The Pain and the Promise:
It was a boycott started by two FAMU students who, like Rosa Parks just months earlier, refused to give up their seats. MayWilhemina Jakes and Carrie Patterson boarded a city bus after a day of shopping downtown. All the "colored" seats were full, so they sat in the whites only section and refused the bus driver's orders to move.
So I like to say the boycott started for 20 cents. It was so effective that by July the city's buses stopped running. Charles Smith added, "It became sort of a thing among blacks, don't ride the bus. Walk if you have to, but don't ride the bus.
The boycott went on for more than a year and ended only when Tallahassee city buses were fully integrated in Pam Bryant, FAMU spokesperson, said, "This Tallahassee bus boycott was the fist student led boycott in the nation and the second civil rights movement in the nation.
This weekend there are a host of commemorative events starting with a freedom march Friday morning at 9 a. It starts at the old jail at the corner of Gadsden and Bloxham and winds about a mile to campus.
The grand opening of the Southeastern Regional Black Archives will follow that, and at 7: Keep in mind, this was no "polite, just get a permit protest. They were charged with operating a car for hire without a license.TALLAHASSEE, FL - Thursday marks the 60th Anniversary of an important event in civil rights history, the Tallahassee Bus Boycott.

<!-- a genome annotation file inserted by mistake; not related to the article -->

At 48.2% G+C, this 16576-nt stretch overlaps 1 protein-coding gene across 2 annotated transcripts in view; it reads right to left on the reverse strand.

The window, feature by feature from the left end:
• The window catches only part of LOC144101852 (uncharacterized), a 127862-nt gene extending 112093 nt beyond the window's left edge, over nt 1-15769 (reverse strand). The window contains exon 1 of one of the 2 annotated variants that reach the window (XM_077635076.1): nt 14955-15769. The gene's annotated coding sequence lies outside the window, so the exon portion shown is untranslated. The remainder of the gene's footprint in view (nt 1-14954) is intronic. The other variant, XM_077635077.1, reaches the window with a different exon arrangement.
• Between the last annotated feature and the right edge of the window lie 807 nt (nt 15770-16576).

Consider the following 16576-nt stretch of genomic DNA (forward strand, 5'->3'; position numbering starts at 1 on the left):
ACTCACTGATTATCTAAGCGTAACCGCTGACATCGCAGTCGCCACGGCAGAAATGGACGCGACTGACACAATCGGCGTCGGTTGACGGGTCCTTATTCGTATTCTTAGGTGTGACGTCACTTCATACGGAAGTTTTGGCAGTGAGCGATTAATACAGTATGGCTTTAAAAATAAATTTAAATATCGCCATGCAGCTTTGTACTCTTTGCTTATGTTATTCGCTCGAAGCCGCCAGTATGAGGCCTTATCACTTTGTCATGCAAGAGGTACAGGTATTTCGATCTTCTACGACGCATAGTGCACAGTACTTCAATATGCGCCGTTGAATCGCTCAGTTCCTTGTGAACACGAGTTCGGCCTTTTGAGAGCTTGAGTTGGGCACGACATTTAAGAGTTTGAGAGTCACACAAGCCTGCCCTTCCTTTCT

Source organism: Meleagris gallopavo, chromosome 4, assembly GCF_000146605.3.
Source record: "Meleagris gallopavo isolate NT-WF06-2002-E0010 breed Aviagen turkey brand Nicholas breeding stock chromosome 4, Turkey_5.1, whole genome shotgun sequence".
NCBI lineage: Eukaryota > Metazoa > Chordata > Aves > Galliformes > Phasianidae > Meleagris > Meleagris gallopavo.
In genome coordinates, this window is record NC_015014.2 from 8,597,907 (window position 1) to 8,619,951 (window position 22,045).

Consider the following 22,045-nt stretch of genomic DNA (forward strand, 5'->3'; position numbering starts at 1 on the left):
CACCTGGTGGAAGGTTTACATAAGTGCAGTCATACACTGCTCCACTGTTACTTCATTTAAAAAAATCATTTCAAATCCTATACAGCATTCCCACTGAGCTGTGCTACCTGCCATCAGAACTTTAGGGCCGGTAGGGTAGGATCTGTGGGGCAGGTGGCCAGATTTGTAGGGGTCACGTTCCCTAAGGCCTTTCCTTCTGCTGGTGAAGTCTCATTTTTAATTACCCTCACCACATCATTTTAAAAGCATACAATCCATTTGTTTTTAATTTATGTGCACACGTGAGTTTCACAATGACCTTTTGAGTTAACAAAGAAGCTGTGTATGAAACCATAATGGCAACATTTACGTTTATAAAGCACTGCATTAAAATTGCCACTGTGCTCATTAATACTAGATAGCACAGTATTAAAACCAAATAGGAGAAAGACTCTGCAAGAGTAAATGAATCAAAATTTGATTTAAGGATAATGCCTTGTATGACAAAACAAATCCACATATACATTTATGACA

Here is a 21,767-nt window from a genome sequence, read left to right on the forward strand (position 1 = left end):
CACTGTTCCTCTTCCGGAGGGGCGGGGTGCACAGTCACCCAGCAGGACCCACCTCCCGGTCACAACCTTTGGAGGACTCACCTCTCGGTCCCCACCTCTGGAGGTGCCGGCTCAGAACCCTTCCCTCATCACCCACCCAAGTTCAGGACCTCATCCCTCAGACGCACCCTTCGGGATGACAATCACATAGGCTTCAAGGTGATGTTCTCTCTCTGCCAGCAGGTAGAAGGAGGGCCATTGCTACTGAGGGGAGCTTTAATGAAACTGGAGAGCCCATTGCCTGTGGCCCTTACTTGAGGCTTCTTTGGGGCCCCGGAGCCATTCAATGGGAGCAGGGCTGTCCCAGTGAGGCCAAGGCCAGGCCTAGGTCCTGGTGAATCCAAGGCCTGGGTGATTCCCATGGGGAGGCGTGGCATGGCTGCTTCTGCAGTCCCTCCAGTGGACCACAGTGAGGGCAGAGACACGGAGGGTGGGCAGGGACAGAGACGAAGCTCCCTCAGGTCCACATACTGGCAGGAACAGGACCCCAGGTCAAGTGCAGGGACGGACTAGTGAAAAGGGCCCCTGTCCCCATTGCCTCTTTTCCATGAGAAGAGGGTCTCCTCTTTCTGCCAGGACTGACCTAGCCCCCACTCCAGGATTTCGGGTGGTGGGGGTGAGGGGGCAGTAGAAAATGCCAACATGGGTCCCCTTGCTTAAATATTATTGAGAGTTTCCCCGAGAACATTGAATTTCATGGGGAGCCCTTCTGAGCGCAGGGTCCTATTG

May 26th, is the very day two female students from FAMU. The City of Tallahassee, and local partners including Florida State University, commemorated the 60th anniversary of that historic moment, which inspired the Tallahassee Bus Boycott in The ceremony honored the courageous men and women who took a stand against racial inequality during the local civil rights movement.
The Tallahassee Bus Boycott Begins (May ) Posted on May 26, by Jon On May 26, , two female students from Florida Agricultural and Mechanical University (FAMU), Wilhelmina Jakes and Carrie Patterson, sat down in the “whites only” section of a segregated bus in the city of Tallahassee.
In , the African-American residents of Tallahassee launched a boycott of public buses after FAMU students, Wilhelmina Jakes & Carrie Patterson, were arrested for sitting next to a white woman.
The city’s buses were forced to suspend services due to the loss of revenue & eventually agreed to hire African-American bus drivers. However, the boycott did not formally end until Jan.
, when. Sparked by the arrest of Rosa Parks on 1 December , the Montgomery bus boycott was a month mass protest that ended with the U.S. Supreme Court ruling that . Tallahassee police arrested Jakes and Patterson and charged them with “placing themselves in a position to incite a riot.” In the days immediately following their arrests, students at FAMU organized a campus-wide boycott of city buses.